FaithWorld

Pope Francis tells President Obama of his concern for religious freedom in U.S.

(Pope Francis (R) talks with U.S. President Barack Obama as they exchange gifts during a private audience at the Vatican City March 27, 2014. REUTERS/Gabriel Bouys/Pool)

Pope Francis and Vatican officials on Thursday told U.S. President Barack Obama they were concerned about “religious freedom” in the United States, an apparent reference to the contraception mandate in Obama’s health care plan.

Obama held nearly an hour of private talks with the pope and then the president and Secretary of State John Kerry held separate talks with Vatican Secretary of State Cardinal Pietro Parolin and other diplomats.

The talks included “discussion on questions of particular relevance for the Church” in the United States, including “the exercise of the rights to religious freedom, life and conscientious objection,” a Vatican statement said.

Obama’s 2010 healthcare law, widely opposed by Republicans, includes a provision that requires employers to cover the cost of contraception in their health insurance plans.

from The Great Debate:

Tackling inequality: Where a president meets a pope

There has been much speculation about President Barack Obama’s meeting with Pope Francis on Thursday. One Catholic church authority asserted, “it is not the task of the pope to offer a detailed and complete analysis of contemporary reality.” The pope got that message -- he wrote it himself in his first official “Papal Exhortation” last year.

Yet Francis has also asserted that his papacy has a “grave responsibility” to  “exhort all the communities to an ever watchful scrutiny of the signs of the times” -- particularly to know the face of the poor and outcast.

For the pope, this scrutiny must take in the fierce public debate about government cuts that now overshadows U.S. politics. The left and the right are battling over sharp reductions in foods stamps and unemployment benefits, denial of healthcare to those least able to afford it and cuts in many programs designed to help the poor and needy.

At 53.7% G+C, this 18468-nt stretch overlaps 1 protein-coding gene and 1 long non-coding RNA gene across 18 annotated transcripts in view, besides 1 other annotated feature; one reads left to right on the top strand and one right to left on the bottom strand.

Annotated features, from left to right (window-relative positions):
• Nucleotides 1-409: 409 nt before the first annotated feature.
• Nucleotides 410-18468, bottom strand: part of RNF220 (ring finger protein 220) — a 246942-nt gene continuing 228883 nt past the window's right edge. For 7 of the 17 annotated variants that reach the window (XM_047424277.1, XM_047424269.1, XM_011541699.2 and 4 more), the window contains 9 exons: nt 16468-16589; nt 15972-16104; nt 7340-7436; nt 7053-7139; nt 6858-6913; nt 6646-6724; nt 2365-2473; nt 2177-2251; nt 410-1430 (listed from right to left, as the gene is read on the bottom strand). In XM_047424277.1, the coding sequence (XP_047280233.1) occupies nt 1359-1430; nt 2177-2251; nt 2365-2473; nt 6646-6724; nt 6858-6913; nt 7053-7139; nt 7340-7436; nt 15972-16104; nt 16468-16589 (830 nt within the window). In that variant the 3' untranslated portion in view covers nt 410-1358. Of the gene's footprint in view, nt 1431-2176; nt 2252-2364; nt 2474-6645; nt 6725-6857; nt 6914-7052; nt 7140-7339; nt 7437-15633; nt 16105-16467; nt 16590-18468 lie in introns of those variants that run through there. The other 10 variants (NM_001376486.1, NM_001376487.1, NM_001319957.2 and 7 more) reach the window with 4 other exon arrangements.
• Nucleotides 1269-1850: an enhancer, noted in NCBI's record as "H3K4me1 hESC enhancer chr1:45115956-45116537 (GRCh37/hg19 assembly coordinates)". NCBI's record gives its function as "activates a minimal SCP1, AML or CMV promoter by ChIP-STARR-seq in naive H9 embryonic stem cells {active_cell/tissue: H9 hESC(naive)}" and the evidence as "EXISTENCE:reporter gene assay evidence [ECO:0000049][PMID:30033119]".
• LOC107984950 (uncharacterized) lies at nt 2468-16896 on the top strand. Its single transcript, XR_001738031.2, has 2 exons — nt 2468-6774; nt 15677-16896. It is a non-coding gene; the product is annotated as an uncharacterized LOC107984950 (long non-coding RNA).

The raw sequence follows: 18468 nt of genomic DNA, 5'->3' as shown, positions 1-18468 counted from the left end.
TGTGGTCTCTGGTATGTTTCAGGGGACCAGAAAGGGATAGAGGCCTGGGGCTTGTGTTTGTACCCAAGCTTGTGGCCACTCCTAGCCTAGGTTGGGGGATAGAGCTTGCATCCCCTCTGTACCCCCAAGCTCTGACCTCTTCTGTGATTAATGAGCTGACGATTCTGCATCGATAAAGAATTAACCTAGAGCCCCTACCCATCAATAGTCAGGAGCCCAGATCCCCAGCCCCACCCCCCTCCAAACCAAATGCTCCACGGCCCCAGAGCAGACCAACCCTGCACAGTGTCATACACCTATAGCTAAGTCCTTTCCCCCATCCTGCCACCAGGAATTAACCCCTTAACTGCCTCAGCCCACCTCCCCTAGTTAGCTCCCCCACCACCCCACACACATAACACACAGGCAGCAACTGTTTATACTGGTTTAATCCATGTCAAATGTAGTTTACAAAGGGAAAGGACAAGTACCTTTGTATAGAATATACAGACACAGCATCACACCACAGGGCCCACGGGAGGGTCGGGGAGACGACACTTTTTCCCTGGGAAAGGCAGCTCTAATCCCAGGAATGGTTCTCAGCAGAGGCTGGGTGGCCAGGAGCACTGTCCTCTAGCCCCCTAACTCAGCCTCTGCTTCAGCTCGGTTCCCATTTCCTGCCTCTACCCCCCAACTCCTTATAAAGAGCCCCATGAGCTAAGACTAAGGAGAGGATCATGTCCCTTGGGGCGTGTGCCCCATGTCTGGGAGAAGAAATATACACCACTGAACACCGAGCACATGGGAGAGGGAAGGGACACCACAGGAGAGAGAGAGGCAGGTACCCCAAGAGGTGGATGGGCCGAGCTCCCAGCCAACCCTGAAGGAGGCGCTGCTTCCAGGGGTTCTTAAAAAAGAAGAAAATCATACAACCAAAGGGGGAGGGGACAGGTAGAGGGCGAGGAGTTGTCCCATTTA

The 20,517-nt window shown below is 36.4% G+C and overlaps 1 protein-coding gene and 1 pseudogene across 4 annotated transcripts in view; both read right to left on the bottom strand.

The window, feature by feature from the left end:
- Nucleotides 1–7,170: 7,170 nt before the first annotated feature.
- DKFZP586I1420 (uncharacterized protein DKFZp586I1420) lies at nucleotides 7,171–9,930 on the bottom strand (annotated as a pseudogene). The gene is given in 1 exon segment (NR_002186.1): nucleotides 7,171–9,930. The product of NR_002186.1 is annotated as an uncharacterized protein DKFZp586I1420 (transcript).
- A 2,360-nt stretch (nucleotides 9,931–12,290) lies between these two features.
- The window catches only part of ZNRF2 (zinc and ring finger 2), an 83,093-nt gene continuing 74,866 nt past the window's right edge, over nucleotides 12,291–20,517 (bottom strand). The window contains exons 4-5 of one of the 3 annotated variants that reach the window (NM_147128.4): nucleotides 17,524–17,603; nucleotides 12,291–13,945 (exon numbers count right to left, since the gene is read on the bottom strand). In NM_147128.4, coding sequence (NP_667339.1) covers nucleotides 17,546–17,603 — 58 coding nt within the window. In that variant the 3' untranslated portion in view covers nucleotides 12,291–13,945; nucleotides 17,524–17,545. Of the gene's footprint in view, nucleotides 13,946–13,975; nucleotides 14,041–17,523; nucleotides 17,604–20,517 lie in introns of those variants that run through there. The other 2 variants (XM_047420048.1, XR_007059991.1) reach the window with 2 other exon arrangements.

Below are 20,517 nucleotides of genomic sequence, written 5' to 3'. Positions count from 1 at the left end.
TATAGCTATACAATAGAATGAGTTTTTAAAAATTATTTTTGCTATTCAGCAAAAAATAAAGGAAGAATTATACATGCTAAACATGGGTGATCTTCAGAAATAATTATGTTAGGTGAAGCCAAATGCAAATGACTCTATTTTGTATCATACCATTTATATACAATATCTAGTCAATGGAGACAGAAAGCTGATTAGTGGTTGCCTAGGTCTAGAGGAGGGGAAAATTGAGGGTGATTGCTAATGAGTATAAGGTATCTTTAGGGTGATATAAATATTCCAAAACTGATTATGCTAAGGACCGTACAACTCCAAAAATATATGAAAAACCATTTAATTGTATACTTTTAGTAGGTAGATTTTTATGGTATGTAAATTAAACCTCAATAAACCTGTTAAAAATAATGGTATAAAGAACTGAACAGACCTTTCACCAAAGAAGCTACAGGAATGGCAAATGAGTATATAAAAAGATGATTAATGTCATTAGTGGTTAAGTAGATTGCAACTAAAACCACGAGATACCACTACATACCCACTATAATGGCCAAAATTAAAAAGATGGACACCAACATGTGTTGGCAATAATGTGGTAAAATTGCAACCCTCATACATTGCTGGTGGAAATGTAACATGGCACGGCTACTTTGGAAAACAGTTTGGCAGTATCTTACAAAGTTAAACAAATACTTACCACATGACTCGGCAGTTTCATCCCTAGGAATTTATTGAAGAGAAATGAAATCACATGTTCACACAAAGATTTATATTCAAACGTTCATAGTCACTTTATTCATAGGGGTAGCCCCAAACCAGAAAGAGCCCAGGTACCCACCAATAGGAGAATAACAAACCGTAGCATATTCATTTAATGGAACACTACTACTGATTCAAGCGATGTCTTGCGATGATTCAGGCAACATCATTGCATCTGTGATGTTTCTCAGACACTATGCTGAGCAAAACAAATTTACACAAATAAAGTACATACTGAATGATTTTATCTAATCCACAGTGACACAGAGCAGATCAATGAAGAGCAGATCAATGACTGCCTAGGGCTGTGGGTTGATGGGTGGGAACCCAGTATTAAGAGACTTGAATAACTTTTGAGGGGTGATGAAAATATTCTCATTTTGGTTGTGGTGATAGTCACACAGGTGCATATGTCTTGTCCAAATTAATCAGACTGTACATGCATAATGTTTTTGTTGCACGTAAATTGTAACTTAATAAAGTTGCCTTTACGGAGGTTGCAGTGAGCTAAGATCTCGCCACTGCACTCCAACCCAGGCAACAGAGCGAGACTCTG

from The Great Debate:

Why corporations don’t deserve religious freedom

On March 25 the Supreme Court will hear arguments in two cases, Sebelius v. Hobby Lobby Stores and Conestoga Wood Specialties Corp. v. Sebelius, whose outcomes will decide whether corporations can exempt themselves from provisions of the Affordable Care Act (ACA), based on religious beliefs. The cases challenge a provision of the ACA that requires employer-provided insurance plans to include contraception coverage.

The rulings’ importance extends beyond the ACA, however. Hobby Lobby and Conestoga Wood, its companion case, are also about Citizens United -- which established that corporate personhood includes freedom of speech, exercised, in part, by giving money to political causes. Now the court will decide whether corporations have freedom of religion as well, and whether on the basis of those rights, corporations can deprive services to others.

The court should reject this dangerous assertion. Corporations exist as separate legal entities precisely to distinguish their activities from those of their owners. It is that separation that Hobby Lobby threatens to erase.

Crown of Thorns relic paraded from Notre Dame to Sainte Chapelle in Paris

(French Archbishop Patrick Chauvet holds the Crown of Thorns relic during a procession outside Notre Dame Cathedral in Paris March 21, 2014. REUTERS/Philippe Wojazer)

A relic venerated by Christians as the Crown of Thorns worn by Jesus was paraded on Friday in Paris from Notre Dame Cathedral to the dazzling Gothic chapel built to house it in the 13th century.  The relic rarely leaves the cathedral and its return to the Sainte Chapelle, a medieval gem known for its soaring stained glass windows, and the Mass said to celebrate it were the first such events there since the 1789 French Revolution.

(The Crown of Thorns relic displayed during a ceremony at Notre Dame Cathedral in Paris March 21, 2014. REUTERS/Philippe Wojazer )

Israeli diplomats’ strike looms over Pope Francis’s May visit to Holy Land

(A view of  Jerusalem, December 8, 2009.  REUTERS/Ammar Awad)